Points leader St. Amant sails into Salem with new pipe SALEM, Ind. (July 28) -- Former short track world champion Gary St. Amant arrives at Salem Speedway for this Saturday's Lucas Oil 200 presented by Kmart with the USAR Hooters Pro Cup...
Points leader St. Amant sails into Salem with new pipe
SALEM, Ind. (July 28) -- Former short track world champion Gary St. Amant arrives at Salem Speedway for this Saturday's Lucas Oil 200 presented by Kmart with the USAR Hooters Pro Cup Northern Division points lead and a brand-new racecar that he says is even quicker than the one that's carried him to the top of the world rankings.
After an exhaustive test session at Columbus Motor Speedway, a small one-third-mile track near his hometown of Powell, Ohio, St. Amant finally sorted out a new Laughlin chassis that will now carry his No. 7 JEGS.com/Speedco Chevrolet Monte Carlo body work. The car is lighter, quicker, and custom-made for St. Amant's driving style -- a combination he hopes will only improve his position in the current standings.
"It's time to put this new car into service," St. Amant said. "We've had it with us all year but the old car has been working so well that it's allowed us to bring the new one along at our own pace. After testing in Columbus, we finally got it set up the way we wanted it and it ended up being a tenth and a half quicker than the old one. That has us excited."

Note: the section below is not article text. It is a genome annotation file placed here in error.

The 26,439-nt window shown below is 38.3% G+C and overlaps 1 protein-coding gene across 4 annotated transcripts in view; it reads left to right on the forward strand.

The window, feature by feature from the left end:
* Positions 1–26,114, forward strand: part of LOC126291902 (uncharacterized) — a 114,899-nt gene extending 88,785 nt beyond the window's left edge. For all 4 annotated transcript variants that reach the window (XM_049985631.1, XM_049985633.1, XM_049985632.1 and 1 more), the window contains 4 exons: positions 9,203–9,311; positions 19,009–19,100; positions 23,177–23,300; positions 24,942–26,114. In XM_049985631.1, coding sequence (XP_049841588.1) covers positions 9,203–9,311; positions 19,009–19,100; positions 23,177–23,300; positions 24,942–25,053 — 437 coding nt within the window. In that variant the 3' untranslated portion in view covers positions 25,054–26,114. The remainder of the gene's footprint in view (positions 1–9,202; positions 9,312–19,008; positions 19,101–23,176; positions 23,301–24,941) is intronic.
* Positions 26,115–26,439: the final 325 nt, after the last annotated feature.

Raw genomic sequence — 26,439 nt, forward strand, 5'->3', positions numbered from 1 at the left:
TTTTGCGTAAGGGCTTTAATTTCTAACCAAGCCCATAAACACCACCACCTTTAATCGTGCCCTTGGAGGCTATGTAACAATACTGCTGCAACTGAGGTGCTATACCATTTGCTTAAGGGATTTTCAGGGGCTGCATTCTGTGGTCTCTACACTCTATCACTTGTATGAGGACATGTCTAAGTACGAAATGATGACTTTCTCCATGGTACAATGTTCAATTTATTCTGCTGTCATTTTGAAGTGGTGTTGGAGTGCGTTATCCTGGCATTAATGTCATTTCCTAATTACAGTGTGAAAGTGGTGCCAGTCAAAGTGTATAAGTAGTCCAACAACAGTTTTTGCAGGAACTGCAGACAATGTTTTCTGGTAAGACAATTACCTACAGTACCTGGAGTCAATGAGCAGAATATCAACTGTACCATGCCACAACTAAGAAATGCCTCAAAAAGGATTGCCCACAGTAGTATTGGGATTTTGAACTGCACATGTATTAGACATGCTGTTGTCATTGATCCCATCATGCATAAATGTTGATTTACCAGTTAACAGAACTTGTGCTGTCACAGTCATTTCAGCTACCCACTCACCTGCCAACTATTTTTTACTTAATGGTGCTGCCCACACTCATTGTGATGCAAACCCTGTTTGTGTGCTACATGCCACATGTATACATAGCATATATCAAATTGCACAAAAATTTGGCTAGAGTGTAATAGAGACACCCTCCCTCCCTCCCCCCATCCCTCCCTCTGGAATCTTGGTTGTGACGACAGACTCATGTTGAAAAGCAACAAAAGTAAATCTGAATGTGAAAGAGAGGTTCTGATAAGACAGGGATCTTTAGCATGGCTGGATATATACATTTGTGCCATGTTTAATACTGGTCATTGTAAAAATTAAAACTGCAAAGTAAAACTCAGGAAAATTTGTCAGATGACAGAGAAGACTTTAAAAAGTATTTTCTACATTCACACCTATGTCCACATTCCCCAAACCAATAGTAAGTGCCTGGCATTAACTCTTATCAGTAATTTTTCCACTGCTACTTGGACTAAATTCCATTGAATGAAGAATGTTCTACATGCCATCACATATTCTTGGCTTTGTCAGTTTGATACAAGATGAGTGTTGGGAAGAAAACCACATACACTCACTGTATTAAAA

That could be bad news for the racers chasing St. Amant, who won the now-defunct American Speed Association title in 1998 and 2000. In four races with his old chassis, St. Amant has posted finishes of fifth, third, third, and 12th, a steady resume that put him in the points lead after just two events. He's held the No. 1 designation ever since.
"I believe it was Johnny Benson that said before you can win a championship, you have to lose one," St. Amant said. "Having won a couple of titles in ASA, I know exactly what he means. Basically, when you're chasing, you have to take chances. Some times it pays off and some times it doesn't. When you're running at the front, you tend to protect your car more and make sure you finish every race. Then the points just add up.
"We started this year hoping for top 10 finishes and maybe getting a top five every once in awhile. Now we're expecting top threes and the occasional win. It's a different mindset."
St. Amant says success at Salem Speedway's .555-mile high-banked oval requires the same sort of thinking.
"When you're on a track like this you have to think survival," St. Amant said. "If you can make it through the accidents that are bound to happen and keep your car in good shape, and you're there at the end, you can make that charge for a race win. It's a different strategy than you have at the flatter tracks.
"It's been so much fun to be competitive week-in and week-out. I've got a great team behind me from the guys at the shop to the boys jumping over the wall at the races. Plus, having JEGS.com and Speedco there for me has been huge. I'm having a ball."
-credit: team jegs